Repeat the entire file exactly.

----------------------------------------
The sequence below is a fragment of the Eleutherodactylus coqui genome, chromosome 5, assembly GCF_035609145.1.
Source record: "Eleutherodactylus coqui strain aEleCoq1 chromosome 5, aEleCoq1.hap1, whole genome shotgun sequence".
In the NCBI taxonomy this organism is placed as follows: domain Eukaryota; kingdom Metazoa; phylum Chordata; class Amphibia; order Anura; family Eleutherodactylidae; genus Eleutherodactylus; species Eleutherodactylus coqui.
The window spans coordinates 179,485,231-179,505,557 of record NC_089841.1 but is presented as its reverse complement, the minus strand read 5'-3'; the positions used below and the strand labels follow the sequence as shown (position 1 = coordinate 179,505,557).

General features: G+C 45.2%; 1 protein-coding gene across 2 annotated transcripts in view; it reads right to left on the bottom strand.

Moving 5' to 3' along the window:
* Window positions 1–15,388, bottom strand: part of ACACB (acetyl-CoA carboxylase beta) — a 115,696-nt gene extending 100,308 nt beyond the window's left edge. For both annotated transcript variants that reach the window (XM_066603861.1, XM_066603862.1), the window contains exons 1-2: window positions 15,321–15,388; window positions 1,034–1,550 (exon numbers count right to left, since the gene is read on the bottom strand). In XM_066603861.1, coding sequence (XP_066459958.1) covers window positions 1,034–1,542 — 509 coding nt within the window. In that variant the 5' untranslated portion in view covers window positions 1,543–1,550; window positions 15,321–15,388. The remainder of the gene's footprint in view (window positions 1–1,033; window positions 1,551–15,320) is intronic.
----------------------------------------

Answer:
The sequence below is a fragment of the Eleutherodactylus coqui genome, chromosome 5, assembly GCF_035609145.1.
Source record: "Eleutherodactylus coqui strain aEleCoq1 chromosome 5, aEleCoq1.hap1, whole genome shotgun sequence".
In the NCBI taxonomy this organism is placed as follows: domain Eukaryota; kingdom Metazoa; phylum Chordata; class Amphibia; order Anura; family Eleutherodactylidae; genus Eleutherodactylus; species Eleutherodactylus coqui.
The window spans coordinates 179,485,231-179,505,557 of record NC_089841.1 but is presented as its reverse complement, the minus strand read 5'-3'; the positions used below and the strand labels follow the sequence as shown (position 1 = coordinate 179,505,557).

General features: G+C 45.2%; 1 protein-coding gene across 2 annotated transcripts in view; it reads right to left on the bottom strand.

Moving 5' to 3' along the window:
* Window positions 1–15,388, bottom strand: part of ACACB (acetyl-CoA carboxylase beta) — a 115,696-nt gene extending 100,308 nt beyond the window's left edge. For both annotated transcript variants that reach the window (XM_066603861.1, XM_066603862.1), the window contains exons 1-2: window positions 15,321–15,388; window positions 1,034–1,550 (exon numbers count right to left, since the gene is read on the bottom strand). In XM_066603861.1, coding sequence (XP_066459958.1) covers window positions 1,034–1,542 — 509 coding nt within the window. In that variant the 5' untranslated portion in view covers window positions 1,543–1,550; window positions 15,321–15,388. The remainder of the gene's footprint in view (window positions 1–1,033; window positions 1,551–15,320) is intronic.